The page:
ROMA SURRECTA: Portrait of a Counterinsurgent Power, 216 BC - AD 72
Division: Social Sciences
Dept/Program: Political Science
Document Type: Undergraduate Student Research
Mentor(s): Michael Horowitz
Date of this Version: 01 May 2011
This study evaluates the military history and practice of the Roman Empire in the context of contemporary counterinsurgency theory. It purports that the majority of Rome’s security challenges fulfill the criteria of insurgency, and that Rome’s responses demonstrate counterinsurgency proficiency. These assertions are proven by means of an extensive investigation of the grand strategic, military, and cultural aspects of the Roman state. Fourteen instances of likely insurgency are identified and examined, permitting the application of broad theoretical precepts to episodes spanning 300 years of Roman power. In summary, Rome demonstrates remarkable counterinsurgent sophistication, suggesting far more savvy and doctrinal agility than is afforded the Roman Empire by most modern observers.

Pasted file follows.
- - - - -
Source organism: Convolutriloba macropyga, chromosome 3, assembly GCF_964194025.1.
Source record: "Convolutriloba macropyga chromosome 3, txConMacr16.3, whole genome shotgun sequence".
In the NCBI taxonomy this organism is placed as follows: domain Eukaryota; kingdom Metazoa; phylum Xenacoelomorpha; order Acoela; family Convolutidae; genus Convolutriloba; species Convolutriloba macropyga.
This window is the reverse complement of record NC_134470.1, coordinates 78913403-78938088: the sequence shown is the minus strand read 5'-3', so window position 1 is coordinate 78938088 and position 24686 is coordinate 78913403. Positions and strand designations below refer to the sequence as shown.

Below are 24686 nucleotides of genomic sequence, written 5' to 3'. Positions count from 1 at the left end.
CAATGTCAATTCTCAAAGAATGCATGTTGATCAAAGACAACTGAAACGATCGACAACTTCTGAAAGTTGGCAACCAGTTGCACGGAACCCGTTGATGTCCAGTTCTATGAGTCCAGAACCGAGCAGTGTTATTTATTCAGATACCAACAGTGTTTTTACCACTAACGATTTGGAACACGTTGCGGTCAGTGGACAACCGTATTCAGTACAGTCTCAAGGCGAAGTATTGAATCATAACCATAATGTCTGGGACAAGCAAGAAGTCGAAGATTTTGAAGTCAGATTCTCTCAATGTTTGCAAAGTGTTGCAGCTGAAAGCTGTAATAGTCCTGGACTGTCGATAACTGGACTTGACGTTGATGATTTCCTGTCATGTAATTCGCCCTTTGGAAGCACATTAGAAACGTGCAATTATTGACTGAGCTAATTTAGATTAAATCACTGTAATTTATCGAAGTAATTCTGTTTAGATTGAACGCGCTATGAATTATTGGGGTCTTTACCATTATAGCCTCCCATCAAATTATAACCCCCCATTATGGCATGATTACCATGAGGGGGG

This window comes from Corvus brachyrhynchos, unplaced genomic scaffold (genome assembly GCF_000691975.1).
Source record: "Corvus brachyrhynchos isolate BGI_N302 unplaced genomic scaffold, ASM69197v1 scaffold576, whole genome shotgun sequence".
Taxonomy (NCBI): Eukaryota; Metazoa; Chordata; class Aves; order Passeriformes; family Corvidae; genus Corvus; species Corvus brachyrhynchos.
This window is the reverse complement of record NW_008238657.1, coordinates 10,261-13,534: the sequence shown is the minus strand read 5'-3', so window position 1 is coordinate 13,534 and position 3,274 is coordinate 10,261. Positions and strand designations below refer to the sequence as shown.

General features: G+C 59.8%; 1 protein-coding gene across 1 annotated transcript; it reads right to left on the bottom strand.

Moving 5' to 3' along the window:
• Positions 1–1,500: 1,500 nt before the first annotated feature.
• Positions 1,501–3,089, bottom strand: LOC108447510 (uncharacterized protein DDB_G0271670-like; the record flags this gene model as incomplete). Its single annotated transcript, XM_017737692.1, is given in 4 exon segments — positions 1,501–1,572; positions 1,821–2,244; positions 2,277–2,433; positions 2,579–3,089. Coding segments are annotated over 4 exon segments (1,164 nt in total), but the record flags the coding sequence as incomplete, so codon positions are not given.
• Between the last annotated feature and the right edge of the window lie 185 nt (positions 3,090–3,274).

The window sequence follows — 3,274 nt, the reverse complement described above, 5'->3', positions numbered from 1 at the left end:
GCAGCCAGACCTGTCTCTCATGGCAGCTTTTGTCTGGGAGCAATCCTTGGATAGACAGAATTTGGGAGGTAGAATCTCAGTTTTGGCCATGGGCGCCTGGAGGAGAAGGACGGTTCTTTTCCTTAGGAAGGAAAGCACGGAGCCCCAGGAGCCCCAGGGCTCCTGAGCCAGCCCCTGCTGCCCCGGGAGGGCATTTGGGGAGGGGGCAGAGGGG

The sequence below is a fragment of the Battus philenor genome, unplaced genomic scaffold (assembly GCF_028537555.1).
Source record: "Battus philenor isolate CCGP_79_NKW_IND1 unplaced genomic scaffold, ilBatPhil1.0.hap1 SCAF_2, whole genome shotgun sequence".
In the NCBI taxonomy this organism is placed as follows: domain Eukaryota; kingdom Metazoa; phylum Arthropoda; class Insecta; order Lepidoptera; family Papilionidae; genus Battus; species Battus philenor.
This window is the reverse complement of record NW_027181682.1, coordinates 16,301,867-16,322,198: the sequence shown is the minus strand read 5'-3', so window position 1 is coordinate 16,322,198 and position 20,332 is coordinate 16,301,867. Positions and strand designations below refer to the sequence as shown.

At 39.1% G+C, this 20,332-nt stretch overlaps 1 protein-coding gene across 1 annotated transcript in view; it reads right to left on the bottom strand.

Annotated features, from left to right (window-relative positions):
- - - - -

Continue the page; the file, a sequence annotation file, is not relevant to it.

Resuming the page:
Ancient History, Greek and Roman through Late Antiquity | Comparative Politics | Military History | Other Political Science
Brooking, Emerson T., "ROMA SURRECTA: Portrait of a Counterinsurgent Power, 216 BC - AD 72" 01 May 2011. CUREJ: College Undergraduate Research Electronic Journal, University of Pennsylvania, https://repository.upenn.edu/curej/145.
Date Posted: 20 July 2011